One of the most fundamental flaws in this kind of feminism is the conflation of sex and gender, hence the never-ending uterus paraphernalia present at the marches. Womanhood is not biologically denoted because gender is performative. In fact, claiming that transgender women aren’t really women because they haven’t had the same struggles as cis women use patriarchal oppression as the basis of the very definition of womanhood. If your goal is to move away from the patriarchal structures that work to keep women subjugated, how do you justify basing the criteria of what makes a woman solely on that subjugation? I personally am not in the business of trying to contextualize my existence based on my oppressor’s perception of who I should be. The issue of hierarchy that exists within the binary is a vital reminder that everyone enjoys a certain level of privilege. And for some reason when some feminists are making arguments about the supposed erasure that the inclusion of transgender women promulgates, they dismiss this.

Photo by Jen Keenan

In 1979, Lorde wrote a letter to feminist philosopher Mary Daly in response to her book Gyn/ecology. The letter, which appeared in “Sister Outsider,” criticized Daly’s exclusion of Black women in her meta-ethical observations. “To imply…that all women suffer the same oppression simply because we are women is to lose sight of many of the varied tools of the patriarchy. It is to ignore those tools are used by women without awareness against each other.”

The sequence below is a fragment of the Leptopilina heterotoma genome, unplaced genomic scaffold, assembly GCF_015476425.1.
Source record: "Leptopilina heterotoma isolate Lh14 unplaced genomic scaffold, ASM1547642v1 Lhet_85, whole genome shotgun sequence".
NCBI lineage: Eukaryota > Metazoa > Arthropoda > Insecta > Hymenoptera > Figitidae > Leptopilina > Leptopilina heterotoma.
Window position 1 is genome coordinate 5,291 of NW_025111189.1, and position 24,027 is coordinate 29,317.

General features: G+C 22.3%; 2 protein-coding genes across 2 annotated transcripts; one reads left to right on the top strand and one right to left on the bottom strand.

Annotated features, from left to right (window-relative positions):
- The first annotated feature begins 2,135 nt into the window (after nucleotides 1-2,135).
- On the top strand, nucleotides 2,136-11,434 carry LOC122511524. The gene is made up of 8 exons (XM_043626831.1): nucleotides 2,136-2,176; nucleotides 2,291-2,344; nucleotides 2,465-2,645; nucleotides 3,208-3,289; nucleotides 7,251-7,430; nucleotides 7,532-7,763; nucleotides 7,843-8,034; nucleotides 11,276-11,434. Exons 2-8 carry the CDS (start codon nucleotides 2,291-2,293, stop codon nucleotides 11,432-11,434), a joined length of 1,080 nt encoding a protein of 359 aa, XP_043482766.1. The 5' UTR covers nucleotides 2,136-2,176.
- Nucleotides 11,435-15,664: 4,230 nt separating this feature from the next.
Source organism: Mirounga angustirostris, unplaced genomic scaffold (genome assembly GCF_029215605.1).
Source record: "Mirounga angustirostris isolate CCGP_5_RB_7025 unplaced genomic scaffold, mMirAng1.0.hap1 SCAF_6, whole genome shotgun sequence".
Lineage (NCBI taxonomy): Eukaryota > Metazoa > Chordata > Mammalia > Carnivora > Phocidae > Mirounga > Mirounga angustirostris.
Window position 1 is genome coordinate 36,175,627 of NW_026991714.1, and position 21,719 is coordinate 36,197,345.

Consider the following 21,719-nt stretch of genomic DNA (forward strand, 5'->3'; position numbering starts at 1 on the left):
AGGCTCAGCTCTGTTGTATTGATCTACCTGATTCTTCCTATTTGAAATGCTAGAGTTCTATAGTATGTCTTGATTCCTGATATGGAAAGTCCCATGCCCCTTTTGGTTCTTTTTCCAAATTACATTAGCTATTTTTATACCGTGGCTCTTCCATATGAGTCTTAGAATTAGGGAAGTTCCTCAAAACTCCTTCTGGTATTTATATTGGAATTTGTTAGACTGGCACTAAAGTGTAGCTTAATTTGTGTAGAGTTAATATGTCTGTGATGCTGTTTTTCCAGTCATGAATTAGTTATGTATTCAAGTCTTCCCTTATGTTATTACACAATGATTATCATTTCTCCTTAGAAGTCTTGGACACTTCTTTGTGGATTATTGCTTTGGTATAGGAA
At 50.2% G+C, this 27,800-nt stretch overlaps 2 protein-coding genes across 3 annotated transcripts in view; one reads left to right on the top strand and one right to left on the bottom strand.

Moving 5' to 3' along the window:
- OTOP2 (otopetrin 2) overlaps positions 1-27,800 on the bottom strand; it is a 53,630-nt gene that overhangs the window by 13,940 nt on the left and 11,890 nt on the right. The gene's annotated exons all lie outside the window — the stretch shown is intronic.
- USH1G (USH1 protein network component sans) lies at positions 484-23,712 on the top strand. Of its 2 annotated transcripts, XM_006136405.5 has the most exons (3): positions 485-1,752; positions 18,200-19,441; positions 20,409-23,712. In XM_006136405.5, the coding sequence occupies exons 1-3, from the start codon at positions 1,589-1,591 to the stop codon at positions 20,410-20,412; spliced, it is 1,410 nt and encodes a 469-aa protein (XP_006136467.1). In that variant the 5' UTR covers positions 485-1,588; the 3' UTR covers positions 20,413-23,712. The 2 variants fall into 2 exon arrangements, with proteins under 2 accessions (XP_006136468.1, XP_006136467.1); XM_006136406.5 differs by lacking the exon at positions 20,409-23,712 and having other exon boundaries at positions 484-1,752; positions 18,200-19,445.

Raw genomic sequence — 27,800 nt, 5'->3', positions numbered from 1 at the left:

Having to explain that inclusivity and erasure are not mutually exclusive doesn’t feel like a radical statement in the realm of progressive thought, but it seemingly is in many feminist enclaves.

The manifestation of the kind of rigid feminism that refuses to be self-aware is dangerous. The kind of feminism that sees victimization as a virtue and hence concludes that having the right body to be violated is the standard by which we measure womanhood. We are not women because our bodies are violated. We are not women because of how we’ve suffered. Lorde extensively wrote about how sad it was that we rob ourselves of each other for the sake of willful misunderstanding and lack of compassion.

Especially because queer and Black history have been systematically destroyed, it’s comforting to have a voice that lives on, immortal through every passing generational chaos, a reminder that we are surviving even though we were never meant to. Reading Lorde’s work feels like church. Every word of her work, whether it’s poetry or prose, feels like redemption and validation. The kind we need in especially trying times to remind ourselves that the world also belongs to us.